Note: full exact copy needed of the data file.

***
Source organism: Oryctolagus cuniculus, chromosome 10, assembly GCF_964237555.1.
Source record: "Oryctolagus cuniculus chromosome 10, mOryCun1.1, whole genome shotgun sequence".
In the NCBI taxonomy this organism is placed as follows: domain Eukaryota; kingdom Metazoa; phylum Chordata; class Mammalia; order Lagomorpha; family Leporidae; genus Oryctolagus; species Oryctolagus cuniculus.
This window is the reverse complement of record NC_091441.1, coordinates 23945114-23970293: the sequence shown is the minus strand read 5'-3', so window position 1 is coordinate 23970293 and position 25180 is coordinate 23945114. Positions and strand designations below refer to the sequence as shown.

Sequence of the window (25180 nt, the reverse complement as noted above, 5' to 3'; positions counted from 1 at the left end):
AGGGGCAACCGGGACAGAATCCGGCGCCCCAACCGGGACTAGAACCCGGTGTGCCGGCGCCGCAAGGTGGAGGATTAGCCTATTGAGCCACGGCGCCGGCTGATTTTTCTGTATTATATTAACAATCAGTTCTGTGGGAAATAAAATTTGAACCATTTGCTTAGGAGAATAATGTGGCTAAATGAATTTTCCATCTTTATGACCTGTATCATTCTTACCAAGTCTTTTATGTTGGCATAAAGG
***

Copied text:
Source organism: Oryctolagus cuniculus, chromosome 10, assembly GCF_964237555.1.
Source record: "Oryctolagus cuniculus chromosome 10, mOryCun1.1, whole genome shotgun sequence".
In the NCBI taxonomy this organism is placed as follows: domain Eukaryota; kingdom Metazoa; phylum Chordata; class Mammalia; order Lagomorpha; family Leporidae; genus Oryctolagus; species Oryctolagus cuniculus.
This window is the reverse complement of record NC_091441.1, coordinates 23945114-23970293: the sequence shown is the minus strand read 5'-3', so window position 1 is coordinate 23970293 and position 25180 is coordinate 23945114. Positions and strand designations below refer to the sequence as shown.

Sequence of the window (25180 nt, the reverse complement as noted above, 5' to 3'; positions counted from 1 at the left end):
AGGGGCAACCGGGACAGAATCCGGCGCCCCAACCGGGACTAGAACCCGGTGTGCCGGCGCCGCAAGGTGGAGGATTAGCCTATTGAGCCACGGCGCCGGCTGATTTTTCTGTATTATATTAACAATCAGTTCTGTGGGAAATAAAATTTGAACCATTTGCTTAGGAGAATAATGTGGCTAAATGAATTTTCCATCTTTATGACCTGTATCATTCTTACCAAGTCTTTTATGTTGGCATAAAGG